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Magazine / Conventions 2012

The Battle of the Bailout

In the working-class regions of Northern Ohio, Obama’s reelection bid shows surprising strength.

Stay the course: Jim Hitsman, with wife Janice, supports Obama. “He’s doing his best.”(Jill Lawrence)

photo of Jill Lawrence
August 30, 2012

PARMA, Ohio—He was only the warm-up act, but Sen. Sherrod Brown was weaving an inspirational story that any politician would find hard to top: the tale of a state, an industry, and a little Chevy that could help the president overcome steep reelection odds.

“The Cruze is really the story of Ohio,” Brown told hundreds of sweat-drenched Democrats waiting for President Obama in a park here earlier this summer. “The engine comes from Defiance, Ohio,” he said, and there were cheers. “The steel comes from Cleveland, Ohio,” he continued, and there were louder cheers. “The transmission comes from Toledo, Ohio.” Still-louder cheers, as his voice continued to build. “The stamping’s done in Parma, Ohio! The sound system comes from Springboro, Ohio! The seats come from Warren, Ohio! And it’s put together by 5,000 workers on three shifts in Youngstown, Ohio!” Brown finished, setting off an eruption of whistles, shouts, and applause.

Brown’s riff never fails to ignite Democratic crowds, and in this case it set the table perfectly for the president. Ohio is at the top of the must-win list for both Obama and Republican Mitt Romney, and it has more than 800,000 jobs directly or indirectly related to cars.

The auto bailout (or rescue, as Democrats like to call it) is not a panacea in an election season in which poll after poll shows Romney comfortably ahead among white voters without college degrees. Men in that group, in particular, are turning away from the president in droves. The recession has left many white, blue-collar voters brimming with anger and anxiety about lost jobs or homes, stagnant or falling wages, high gas prices, and the possibility of worse to come. Some never supported Obama. Some who did are impatient for an economic fix and ready to try something—or somebody—new.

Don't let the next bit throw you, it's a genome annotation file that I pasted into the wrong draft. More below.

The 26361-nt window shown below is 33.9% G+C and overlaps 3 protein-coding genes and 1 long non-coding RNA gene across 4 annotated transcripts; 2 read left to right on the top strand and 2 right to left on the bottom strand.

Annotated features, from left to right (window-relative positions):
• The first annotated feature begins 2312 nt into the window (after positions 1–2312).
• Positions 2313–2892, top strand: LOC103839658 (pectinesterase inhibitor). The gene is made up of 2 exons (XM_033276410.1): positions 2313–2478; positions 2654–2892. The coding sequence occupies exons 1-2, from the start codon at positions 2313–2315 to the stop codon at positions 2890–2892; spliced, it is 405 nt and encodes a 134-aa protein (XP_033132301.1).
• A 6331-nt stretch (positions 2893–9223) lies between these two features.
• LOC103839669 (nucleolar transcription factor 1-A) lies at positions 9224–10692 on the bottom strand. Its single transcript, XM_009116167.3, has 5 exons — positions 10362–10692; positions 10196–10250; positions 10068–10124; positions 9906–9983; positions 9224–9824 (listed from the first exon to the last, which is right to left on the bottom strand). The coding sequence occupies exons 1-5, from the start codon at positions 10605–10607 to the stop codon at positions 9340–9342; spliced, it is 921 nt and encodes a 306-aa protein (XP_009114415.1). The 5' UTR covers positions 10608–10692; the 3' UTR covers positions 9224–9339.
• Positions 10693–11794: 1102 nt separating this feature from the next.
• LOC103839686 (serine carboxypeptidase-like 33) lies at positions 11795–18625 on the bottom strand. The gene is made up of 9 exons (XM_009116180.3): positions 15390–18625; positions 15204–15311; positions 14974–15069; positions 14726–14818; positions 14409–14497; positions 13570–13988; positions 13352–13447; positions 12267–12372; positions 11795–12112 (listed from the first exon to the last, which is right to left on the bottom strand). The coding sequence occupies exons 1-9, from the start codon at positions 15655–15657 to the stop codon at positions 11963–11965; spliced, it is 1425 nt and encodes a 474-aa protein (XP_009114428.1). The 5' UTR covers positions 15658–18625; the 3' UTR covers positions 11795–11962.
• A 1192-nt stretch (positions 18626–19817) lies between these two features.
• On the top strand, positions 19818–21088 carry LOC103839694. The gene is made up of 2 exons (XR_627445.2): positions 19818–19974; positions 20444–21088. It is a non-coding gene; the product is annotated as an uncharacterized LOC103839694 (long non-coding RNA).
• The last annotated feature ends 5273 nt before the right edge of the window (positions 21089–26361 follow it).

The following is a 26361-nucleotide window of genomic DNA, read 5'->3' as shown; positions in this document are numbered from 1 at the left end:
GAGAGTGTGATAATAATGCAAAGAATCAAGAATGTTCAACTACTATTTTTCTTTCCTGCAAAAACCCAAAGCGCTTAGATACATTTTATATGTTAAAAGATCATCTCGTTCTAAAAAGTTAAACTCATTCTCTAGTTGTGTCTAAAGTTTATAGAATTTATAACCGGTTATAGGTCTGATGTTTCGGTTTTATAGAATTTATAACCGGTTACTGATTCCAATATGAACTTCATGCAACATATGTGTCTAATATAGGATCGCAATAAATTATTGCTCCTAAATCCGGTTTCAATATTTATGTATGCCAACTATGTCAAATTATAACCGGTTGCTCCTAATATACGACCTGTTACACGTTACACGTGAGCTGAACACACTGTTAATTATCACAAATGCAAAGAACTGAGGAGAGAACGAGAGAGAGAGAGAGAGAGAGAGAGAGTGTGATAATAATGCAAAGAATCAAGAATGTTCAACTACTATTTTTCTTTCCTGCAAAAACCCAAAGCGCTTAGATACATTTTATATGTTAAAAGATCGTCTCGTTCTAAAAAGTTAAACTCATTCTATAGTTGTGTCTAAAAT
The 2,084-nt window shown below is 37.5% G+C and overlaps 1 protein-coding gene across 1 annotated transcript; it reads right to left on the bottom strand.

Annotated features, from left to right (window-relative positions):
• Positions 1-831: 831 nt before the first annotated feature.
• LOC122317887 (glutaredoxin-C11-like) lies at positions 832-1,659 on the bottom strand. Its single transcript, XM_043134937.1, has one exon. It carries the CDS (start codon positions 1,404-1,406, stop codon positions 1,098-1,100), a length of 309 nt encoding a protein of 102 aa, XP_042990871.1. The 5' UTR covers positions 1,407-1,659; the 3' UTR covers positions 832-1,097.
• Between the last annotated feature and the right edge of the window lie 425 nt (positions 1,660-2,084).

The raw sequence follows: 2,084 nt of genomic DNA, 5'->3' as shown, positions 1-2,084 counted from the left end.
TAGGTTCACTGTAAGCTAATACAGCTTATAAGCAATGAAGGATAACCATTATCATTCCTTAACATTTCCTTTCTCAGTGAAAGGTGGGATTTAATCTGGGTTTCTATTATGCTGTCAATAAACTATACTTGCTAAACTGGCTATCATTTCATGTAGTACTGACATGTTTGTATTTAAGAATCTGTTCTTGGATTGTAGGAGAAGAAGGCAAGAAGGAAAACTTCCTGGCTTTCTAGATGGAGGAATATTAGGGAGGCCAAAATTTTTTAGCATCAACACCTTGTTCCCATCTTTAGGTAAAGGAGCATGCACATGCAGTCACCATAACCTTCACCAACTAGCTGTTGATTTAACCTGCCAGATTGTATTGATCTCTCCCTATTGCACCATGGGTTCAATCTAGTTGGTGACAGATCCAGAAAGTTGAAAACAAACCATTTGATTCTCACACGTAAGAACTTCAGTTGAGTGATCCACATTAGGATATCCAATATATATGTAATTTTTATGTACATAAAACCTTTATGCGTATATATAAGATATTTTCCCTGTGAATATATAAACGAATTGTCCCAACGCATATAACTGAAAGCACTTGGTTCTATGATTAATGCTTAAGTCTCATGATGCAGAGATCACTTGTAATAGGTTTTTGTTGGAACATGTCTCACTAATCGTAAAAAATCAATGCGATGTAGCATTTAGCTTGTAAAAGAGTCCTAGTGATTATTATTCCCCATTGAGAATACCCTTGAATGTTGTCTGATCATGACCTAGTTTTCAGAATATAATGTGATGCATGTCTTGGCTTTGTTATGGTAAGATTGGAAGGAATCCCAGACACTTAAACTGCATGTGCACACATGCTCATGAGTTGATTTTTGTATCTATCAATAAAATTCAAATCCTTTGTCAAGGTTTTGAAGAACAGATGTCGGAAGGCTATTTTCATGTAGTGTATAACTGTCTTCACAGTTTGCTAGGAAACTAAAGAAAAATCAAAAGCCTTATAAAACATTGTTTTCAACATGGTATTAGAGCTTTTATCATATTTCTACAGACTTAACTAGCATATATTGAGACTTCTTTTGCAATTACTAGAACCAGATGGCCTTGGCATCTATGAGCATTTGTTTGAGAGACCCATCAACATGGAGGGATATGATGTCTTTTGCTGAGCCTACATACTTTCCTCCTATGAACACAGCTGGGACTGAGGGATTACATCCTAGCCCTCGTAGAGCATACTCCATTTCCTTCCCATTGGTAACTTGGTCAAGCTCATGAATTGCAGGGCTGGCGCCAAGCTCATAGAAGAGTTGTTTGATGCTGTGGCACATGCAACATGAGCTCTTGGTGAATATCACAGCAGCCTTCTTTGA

“Obama’s not doing a very good job. It’s just time for someone new.”—Romney supporter Krista Preusser

But a different story is developing in some states that rely on the auto industry. Its revival is helping Obama hold his own with noncollege voters in battlegrounds such as Michigan, Ohio, and Pennsylvania. Combined with Romney’s inability so far to make the sale, that could make all the difference on Nov. 6.

Jim Hitsman, 62, a polka musician and retired mail carrier waiting with his wife and dog for the start of Parma’s Fourth of July parade, said he’ll vote for Obama. “He’s done some things that I don’t like. Some of the trade agreements, things like that,” he said.

But he added that Obama can’t please everyone. “He’s doing his best,” Hitsman said.


Once upon a time in politics, blue-collar meant white, ethnic, working-class voters who held manufacturing jobs. In the 2008 primaries, these were the Hillary Rodham Clinton Democrats, descendants of the iconic Reagan Democrats, named for their defections to the GOP’s Ronald Reagan in the 1980 and 1984 elections.